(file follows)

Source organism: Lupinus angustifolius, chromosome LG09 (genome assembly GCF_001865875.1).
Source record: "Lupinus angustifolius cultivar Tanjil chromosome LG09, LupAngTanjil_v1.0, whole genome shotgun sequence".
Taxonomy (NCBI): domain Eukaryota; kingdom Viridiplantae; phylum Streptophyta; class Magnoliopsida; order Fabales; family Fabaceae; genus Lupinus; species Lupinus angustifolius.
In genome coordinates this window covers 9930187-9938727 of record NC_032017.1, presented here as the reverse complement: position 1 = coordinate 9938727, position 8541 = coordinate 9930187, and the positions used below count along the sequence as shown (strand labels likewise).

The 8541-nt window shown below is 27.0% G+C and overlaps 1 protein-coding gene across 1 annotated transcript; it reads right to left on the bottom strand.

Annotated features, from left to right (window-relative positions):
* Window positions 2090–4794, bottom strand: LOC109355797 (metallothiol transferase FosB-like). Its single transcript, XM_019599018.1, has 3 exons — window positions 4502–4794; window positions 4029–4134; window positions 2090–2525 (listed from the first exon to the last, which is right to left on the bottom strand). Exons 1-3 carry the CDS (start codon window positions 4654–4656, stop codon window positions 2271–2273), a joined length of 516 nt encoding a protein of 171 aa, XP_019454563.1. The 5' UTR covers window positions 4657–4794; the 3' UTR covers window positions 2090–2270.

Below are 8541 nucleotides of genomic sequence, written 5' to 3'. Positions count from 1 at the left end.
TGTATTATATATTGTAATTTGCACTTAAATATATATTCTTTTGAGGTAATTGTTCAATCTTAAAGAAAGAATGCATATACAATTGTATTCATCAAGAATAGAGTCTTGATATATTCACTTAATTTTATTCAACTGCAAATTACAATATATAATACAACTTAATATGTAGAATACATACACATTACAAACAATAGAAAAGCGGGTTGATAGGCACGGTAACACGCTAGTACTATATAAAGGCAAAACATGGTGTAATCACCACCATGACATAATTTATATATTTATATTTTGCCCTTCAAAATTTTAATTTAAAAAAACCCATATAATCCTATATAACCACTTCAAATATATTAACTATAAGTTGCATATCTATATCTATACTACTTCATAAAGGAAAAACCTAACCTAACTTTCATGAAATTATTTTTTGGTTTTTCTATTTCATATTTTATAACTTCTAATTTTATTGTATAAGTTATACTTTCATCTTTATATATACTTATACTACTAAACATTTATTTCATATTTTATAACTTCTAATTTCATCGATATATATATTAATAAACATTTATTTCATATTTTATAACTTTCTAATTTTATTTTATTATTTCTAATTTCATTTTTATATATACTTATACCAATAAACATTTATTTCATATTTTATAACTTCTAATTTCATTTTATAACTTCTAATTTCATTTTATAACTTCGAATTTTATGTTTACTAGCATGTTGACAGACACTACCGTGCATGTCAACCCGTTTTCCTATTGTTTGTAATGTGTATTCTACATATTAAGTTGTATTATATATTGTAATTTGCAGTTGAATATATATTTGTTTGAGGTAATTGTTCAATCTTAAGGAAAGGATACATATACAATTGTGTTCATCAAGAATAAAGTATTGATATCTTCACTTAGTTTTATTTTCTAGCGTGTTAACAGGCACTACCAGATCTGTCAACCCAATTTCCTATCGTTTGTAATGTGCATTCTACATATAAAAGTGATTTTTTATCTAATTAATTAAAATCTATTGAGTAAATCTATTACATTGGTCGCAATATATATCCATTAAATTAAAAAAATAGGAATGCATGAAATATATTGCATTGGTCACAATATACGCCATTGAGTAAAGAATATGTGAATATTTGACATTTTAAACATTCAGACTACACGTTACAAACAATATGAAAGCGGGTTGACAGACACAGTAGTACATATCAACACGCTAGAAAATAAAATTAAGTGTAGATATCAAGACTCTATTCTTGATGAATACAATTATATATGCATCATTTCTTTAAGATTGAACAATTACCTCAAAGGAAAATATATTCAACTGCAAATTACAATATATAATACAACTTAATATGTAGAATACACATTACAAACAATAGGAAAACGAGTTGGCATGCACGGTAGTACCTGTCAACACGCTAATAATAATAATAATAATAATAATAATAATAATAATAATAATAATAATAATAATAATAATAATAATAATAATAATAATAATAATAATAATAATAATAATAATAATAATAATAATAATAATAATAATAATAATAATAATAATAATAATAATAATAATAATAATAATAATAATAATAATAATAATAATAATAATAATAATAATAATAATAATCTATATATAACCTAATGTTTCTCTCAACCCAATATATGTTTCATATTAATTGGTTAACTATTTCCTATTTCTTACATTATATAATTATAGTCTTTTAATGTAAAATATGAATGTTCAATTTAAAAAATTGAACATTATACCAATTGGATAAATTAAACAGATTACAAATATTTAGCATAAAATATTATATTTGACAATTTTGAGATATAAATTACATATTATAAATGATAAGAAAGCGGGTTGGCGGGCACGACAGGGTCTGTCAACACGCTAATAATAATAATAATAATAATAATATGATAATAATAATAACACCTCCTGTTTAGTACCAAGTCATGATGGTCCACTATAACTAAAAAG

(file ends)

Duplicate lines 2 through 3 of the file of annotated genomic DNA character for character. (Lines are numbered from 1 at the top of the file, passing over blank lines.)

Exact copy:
Source record: "Lupinus angustifolius cultivar Tanjil chromosome LG09, LupAngTanjil_v1.0, whole genome shotgun sequence".
Taxonomy (NCBI): domain Eukaryota; kingdom Viridiplantae; phylum Streptophyta; class Magnoliopsida; order Fabales; family Fabaceae; genus Lupinus; species Lupinus angustifolius.